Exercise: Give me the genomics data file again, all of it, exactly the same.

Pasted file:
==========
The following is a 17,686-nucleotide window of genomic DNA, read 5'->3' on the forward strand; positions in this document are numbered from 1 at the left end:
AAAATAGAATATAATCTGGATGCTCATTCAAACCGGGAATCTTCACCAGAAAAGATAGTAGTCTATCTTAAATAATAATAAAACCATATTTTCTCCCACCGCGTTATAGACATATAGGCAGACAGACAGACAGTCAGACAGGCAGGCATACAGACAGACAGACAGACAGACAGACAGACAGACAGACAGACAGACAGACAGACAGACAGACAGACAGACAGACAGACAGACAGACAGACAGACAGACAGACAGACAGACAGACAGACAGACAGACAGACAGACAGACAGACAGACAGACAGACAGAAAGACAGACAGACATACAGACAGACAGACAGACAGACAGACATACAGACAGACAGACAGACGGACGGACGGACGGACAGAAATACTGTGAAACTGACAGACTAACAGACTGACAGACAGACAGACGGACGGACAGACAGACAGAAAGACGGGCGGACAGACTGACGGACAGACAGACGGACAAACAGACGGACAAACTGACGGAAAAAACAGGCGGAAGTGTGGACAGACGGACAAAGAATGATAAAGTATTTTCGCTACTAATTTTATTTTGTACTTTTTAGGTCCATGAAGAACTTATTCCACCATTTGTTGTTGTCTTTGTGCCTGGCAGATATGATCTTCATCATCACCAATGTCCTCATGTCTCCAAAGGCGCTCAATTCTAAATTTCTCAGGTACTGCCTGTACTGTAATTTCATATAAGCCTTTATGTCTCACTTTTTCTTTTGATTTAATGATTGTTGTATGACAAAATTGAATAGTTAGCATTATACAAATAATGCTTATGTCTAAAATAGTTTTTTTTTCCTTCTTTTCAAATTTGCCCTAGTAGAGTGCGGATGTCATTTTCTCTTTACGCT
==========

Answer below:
The following is a 17,686-nucleotide window of genomic DNA, read 5'->3' on the forward strand; positions in this document are numbered from 1 at the left end:
AAAATAGAATATAATCTGGATGCTCATTCAAACCGGGAATCTTCACCAGAAAAGATAGTAGTCTATCTTAAATAATAATAAAACCATATTTTCTCCCACCGCGTTATAGACATATAGGCAGACAGACAGACAGTCAGACAGGCAGGCATACAGACAGACAGACAGACAGACAGACAGACAGACAGACAGACAGACAGACAGACAGACAGACAGACAGACAGACAGACAGACAGACAGACAGACAGACAGACAGACAGACAGACAGACAGACAGACAGACAGACAGACAGACAGACAGACAGACAGAAAGACAGACAGACATACAGACAGACAGACAGACAGACAGACATACAGACAGACAGACAGACGGACGGACGGACGGACAGAAATACTGTGAAACTGACAGACTAACAGACTGACAGACAGACAGACGGACGGACAGACAGACAGAAAGACGGGCGGACAGACTGACGGACAGACAGACGGACAAACAGACGGACAAACTGACGGAAAAAACAGGCGGAAGTGTGGACAGACGGACAAAGAATGATAAAGTATTTTCGCTACTAATTTTATTTTGTACTTTTTAGGTCCATGAAGAACTTATTCCACCATTTGTTGTTGTCTTTGTGCCTGGCAGATATGATCTTCATCATCACCAATGTCCTCATGTCTCCAAAGGCGCTCAATTCTAAATTTCTCAGGTACTGCCTGTACTGTAATTTCATATAAGCCTTTATGTCTCACTTTTTCTTTTGATTTAATGATTGTTGTATGACAAAATTGAATAGTTAGCATTATACAAATAATGCTTATGTCTAAAATAGTTTTTTTTTCCTTCTTTTCAAATTTGCCCTAGTAGAGTGCGGATGTCATTTTCTCTTTACGCT